Political Pulse: Lauren Boebert's rhetoric under scrutiny
Republican U.S. Rep. Lauren Boebert's frequent use of Christian nationalist language in her public remarks is drawing concerns from religious and political scholars who suggest it promotes a violent overthrow of the government.
What she's saying: The first-term representative from Colorado's Western Slope amplified her call for a Christian takeover last week in a speech in Woodland Park, the Denver Post reports.
"It's time for us to position ourselves and rise up and take our place in Christ and influence this nation as we were called to do," she said.
- "We know that we are in the last of the last days. … You get to have a role in ushering in the second coming of Jesus," the congresswoman added.
Flashback: In prior speeches, Boebert declared: "I'm tired of this separation of church and state junk."
- She has claimed that God "anointed" Donald Trump to the presidency, and blamed the school shooting in Uvalde, Texas on "godlessness that is here overtaking America."
- She also called for Christians to remove "unrighteous … corrupt, crooked politicians."
Why it matters: "This is new and worrisome. There's an increasing number of people saying, 'We're in this battle for the soul of America,'" says Philip Gorski, a sociologist and co-director of Yale's Center for Comparative Research.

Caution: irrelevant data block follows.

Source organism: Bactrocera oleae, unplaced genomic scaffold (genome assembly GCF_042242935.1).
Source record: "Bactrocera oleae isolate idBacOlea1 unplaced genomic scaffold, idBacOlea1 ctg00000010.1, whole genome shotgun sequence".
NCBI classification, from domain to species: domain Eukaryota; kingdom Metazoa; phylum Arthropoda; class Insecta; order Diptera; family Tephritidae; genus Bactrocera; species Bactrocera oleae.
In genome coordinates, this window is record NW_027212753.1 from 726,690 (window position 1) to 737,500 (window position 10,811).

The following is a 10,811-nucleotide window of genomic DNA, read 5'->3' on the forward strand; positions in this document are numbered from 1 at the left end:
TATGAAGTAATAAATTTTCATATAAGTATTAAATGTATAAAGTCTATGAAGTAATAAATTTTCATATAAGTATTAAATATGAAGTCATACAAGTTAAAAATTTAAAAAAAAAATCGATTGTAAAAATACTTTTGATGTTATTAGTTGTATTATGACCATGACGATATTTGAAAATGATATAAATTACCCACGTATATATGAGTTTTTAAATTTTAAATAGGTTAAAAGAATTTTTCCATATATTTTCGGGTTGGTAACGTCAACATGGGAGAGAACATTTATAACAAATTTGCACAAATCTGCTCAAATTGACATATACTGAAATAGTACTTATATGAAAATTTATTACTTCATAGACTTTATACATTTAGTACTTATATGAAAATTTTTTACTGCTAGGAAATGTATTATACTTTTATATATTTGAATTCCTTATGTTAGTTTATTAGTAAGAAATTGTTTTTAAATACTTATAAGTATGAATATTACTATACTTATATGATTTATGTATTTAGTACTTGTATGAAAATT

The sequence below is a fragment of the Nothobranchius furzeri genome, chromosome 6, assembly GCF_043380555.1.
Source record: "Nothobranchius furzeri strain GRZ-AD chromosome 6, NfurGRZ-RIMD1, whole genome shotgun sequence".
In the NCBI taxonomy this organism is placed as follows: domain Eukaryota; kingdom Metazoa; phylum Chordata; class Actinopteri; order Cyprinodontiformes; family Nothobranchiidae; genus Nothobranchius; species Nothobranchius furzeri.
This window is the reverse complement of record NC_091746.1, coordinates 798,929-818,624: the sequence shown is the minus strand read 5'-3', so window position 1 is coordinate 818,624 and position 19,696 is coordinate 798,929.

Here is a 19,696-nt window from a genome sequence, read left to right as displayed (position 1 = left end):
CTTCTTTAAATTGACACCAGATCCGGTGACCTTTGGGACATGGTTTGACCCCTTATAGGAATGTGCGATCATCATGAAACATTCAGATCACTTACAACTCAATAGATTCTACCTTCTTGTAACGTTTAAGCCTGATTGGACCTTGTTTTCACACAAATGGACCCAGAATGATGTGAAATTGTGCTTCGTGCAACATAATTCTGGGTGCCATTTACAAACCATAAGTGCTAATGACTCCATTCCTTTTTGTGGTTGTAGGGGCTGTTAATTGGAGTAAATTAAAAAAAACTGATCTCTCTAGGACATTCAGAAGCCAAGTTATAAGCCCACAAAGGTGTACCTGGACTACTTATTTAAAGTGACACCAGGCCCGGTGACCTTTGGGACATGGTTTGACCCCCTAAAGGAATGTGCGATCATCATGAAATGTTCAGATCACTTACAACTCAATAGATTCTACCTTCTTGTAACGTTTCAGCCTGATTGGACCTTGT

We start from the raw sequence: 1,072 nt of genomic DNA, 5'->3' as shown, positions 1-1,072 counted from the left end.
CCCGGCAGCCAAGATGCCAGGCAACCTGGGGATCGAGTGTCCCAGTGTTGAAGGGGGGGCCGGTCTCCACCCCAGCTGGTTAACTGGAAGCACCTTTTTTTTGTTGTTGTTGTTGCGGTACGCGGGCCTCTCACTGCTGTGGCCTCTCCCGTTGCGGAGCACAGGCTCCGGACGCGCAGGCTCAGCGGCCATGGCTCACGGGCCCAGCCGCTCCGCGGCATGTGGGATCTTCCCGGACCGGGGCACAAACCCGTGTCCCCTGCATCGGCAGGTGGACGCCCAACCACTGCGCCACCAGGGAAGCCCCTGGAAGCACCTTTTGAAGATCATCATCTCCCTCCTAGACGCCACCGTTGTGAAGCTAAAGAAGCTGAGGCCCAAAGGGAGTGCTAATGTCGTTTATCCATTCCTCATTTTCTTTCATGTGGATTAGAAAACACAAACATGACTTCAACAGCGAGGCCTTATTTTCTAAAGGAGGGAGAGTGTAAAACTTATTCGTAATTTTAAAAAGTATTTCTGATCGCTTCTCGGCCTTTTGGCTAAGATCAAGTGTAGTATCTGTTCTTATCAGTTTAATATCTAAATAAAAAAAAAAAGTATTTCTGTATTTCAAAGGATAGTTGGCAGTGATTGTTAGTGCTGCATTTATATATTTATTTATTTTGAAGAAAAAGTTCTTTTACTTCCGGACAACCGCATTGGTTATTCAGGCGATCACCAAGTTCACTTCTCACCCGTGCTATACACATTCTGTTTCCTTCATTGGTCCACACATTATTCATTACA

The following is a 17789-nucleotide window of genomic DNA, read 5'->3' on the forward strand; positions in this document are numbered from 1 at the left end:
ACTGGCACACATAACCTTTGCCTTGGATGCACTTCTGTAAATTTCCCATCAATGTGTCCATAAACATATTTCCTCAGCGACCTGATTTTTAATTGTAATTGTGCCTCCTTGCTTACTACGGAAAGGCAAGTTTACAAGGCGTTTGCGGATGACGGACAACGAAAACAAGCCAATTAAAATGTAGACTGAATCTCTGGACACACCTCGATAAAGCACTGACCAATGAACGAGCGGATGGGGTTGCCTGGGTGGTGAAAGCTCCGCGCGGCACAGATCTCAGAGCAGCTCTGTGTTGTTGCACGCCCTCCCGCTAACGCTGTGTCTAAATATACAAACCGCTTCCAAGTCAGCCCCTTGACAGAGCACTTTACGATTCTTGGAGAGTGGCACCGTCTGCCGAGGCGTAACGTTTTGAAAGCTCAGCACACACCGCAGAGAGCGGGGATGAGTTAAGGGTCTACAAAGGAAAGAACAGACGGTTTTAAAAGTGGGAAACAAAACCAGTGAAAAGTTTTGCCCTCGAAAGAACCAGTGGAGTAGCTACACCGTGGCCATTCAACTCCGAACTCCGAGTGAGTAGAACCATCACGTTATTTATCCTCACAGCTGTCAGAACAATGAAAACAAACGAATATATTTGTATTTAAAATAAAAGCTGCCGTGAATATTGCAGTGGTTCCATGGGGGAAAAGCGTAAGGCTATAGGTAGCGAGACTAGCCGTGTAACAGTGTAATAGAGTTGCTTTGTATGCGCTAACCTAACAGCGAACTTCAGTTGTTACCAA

- "This is a very white movement, I don't think you can get away from that," adds Anthea Butler, chair of the University of Pennsylvania's Department of Religious Studies.
The other side: Ben Stout, a Boebert spokesperson, previously told Axios the congresswoman is not advocating for a theocracy, but believes the government should be guided by basic Christian principles.
👩 Between the lines: U.S. Senate candidate Joe O'Dea is among a handful of Republican candidates across the nation who are turning to their wives to help them attract support from women voters.
- In his latest campaign ad, O'Dea's wife Celeste touts her husband as a common-sense leader, saying: "He cares about the country, not a political party."
- The campaign strategy comes in the wake of the Supreme Court's Dobbs decision on abortion bans and could make or break the party's chances in November, Politico reports.
📊 Number of the week: 2.9 percentage points. That's the edge in Democratic voter registration in Colorado over Republicans entering the 2022 midterms. Our analysis.
👀 Worthy of your time: Colorado U.S. Sen. John Hickenlooper and U.S. Rep. Ed Perlmutter, both Democrats, are among the 97 members of Congress flagged for potential conflicts of interest because they traded stocks for companies influenced by their committees, the New York Times found.
🗳 Political Pulse is a regular feature from Axios Denver to catch up quick on politics news.
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